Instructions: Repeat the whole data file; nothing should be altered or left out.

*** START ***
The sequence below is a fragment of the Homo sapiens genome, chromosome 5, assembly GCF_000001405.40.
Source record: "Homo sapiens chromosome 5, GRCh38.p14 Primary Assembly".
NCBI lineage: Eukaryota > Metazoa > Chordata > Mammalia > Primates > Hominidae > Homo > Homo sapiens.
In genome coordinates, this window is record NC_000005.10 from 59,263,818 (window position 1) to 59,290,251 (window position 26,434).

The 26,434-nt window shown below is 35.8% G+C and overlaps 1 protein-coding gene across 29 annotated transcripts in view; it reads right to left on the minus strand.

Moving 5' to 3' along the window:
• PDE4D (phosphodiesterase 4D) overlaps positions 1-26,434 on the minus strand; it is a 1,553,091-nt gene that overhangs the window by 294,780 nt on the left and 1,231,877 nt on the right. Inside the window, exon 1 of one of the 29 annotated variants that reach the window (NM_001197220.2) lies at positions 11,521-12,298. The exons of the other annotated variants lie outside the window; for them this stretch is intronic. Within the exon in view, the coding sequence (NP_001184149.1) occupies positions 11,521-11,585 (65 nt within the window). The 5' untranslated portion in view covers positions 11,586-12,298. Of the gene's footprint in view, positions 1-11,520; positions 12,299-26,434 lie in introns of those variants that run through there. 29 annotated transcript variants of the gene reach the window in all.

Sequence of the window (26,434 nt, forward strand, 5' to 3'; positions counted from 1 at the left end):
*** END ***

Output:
The sequence below is a fragment of the Homo sapiens genome, chromosome 5, assembly GCF_000001405.40.
Source record: "Homo sapiens chromosome 5, GRCh38.p14 Primary Assembly".
NCBI lineage: Eukaryota > Metazoa > Chordata > Mammalia > Primates > Hominidae > Homo > Homo sapiens.
In genome coordinates, this window is record NC_000005.10 from 59,263,818 (window position 1) to 59,290,251 (window position 26,434).

The 26,434-nt window shown below is 35.8% G+C and overlaps 1 protein-coding gene across 29 annotated transcripts in view; it reads right to left on the minus strand.

Moving 5' to 3' along the window:
• PDE4D (phosphodiesterase 4D) overlaps positions 1-26,434 on the minus strand; it is a 1,553,091-nt gene that overhangs the window by 294,780 nt on the left and 1,231,877 nt on the right. Inside the window, exon 1 of one of the 29 annotated variants that reach the window (NM_001197220.2) lies at positions 11,521-12,298. The exons of the other annotated variants lie outside the window; for them this stretch is intronic. Within the exon in view, the coding sequence (NP_001184149.1) occupies positions 11,521-11,585 (65 nt within the window). The 5' untranslated portion in view covers positions 11,586-12,298. Of the gene's footprint in view, positions 1-11,520; positions 12,299-26,434 lie in introns of those variants that run through there. 29 annotated transcript variants of the gene reach the window in all.

Sequence of the window (26,434 nt, forward strand, 5' to 3'; positions counted from 1 at the left end):